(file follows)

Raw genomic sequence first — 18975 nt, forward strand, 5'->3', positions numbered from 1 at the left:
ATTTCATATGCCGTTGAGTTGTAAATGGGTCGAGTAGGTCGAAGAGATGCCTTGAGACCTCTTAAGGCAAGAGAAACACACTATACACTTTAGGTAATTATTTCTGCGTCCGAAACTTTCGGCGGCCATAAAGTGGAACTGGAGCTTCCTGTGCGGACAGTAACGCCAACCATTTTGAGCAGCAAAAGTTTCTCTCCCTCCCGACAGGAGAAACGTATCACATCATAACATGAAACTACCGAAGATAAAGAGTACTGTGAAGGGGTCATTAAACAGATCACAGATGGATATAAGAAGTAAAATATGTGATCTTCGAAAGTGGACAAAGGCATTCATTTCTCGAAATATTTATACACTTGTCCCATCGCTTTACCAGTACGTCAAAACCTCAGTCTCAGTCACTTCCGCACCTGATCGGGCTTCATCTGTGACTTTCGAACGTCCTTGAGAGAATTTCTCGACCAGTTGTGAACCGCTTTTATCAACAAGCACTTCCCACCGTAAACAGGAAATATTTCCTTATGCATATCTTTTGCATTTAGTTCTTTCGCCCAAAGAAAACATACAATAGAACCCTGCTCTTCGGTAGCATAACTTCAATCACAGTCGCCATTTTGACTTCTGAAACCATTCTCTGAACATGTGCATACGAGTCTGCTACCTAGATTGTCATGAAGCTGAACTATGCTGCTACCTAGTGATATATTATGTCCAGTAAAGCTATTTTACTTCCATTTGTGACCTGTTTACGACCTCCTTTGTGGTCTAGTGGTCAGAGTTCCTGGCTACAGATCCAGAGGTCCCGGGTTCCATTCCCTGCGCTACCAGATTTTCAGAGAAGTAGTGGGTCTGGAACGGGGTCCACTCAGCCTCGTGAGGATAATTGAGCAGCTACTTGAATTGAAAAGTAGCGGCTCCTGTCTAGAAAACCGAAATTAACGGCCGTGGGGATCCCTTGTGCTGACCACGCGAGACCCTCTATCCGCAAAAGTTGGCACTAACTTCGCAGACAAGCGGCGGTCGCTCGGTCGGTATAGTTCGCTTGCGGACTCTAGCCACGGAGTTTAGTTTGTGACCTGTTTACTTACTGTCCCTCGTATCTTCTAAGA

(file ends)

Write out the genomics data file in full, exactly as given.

Raw genomic sequence first — 18975 nt, forward strand, 5'->3', positions numbered from 1 at the left:
ATTTCATATGCCGTTGAGTTGTAAATGGGTCGAGTAGGTCGAAGAGATGCCTTGAGACCTCTTAAGGCAAGAGAAACACACTATACACTTTAGGTAATTATTTCTGCGTCCGAAACTTTCGGCGGCCATAAAGTGGAACTGGAGCTTCCTGTGCGGACAGTAACGCCAACCATTTTGAGCAGCAAAAGTTTCTCTCCCTCCCGACAGGAGAAACGTATCACATCATAACATGAAACTACCGAAGATAAAGAGTACTGTGAAGGGGTCATTAAACAGATCACAGATGGATATAAGAAGTAAAATATGTGATCTTCGAAAGTGGACAAAGGCATTCATTTCTCGAAATATTTATACACTTGTCCCATCGCTTTACCAGTACGTCAAAACCTCAGTCTCAGTCACTTCCGCACCTGATCGGGCTTCATCTGTGACTTTCGAACGTCCTTGAGAGAATTTCTCGACCAGTTGTGAACCGCTTTTATCAACAAGCACTTCCCACCGTAAACAGGAAATATTTCCTTATGCATATCTTTTGCATTTAGTTCTTTCGCCCAAAGAAAACATACAATAGAACCCTGCTCTTCGGTAGCATAACTTCAATCACAGTCGCCATTTTGACTTCTGAAACCATTCTCTGAACATGTGCATACGAGTCTGCTACCTAGATTGTCATGAAGCTGAACTATGCTGCTACCTAGTGATATATTATGTCCAGTAAAGCTATTTTACTTCCATTTGTGACCTGTTTACGACCTCCTTTGTGGTCTAGTGGTCAGAGTTCCTGGCTACAGATCCAGAGGTCCCGGGTTCCATTCCCTGCGCTACCAGATTTTCAGAGAAGTAGTGGGTCTGGAACGGGGTCCACTCAGCCTCGTGAGGATAATTGAGCAGCTACTTGAATTGAAAAGTAGCGGCTCCTGTCTAGAAAACCGAAATTAACGGCCGTGGGGATCCCTTGTGCTGACCACGCGAGACCCTCTATCCGCAAAAGTTGGCACTAACTTCGCAGACAAGCGGCGGTCGCTCGGTCGGTATAGTTCGCTTGCGGACTCTAGCCACGGAGTTTAGTTTGTGACCTGTTTACTTACTGTCCCTCGTATCTTCTAAGA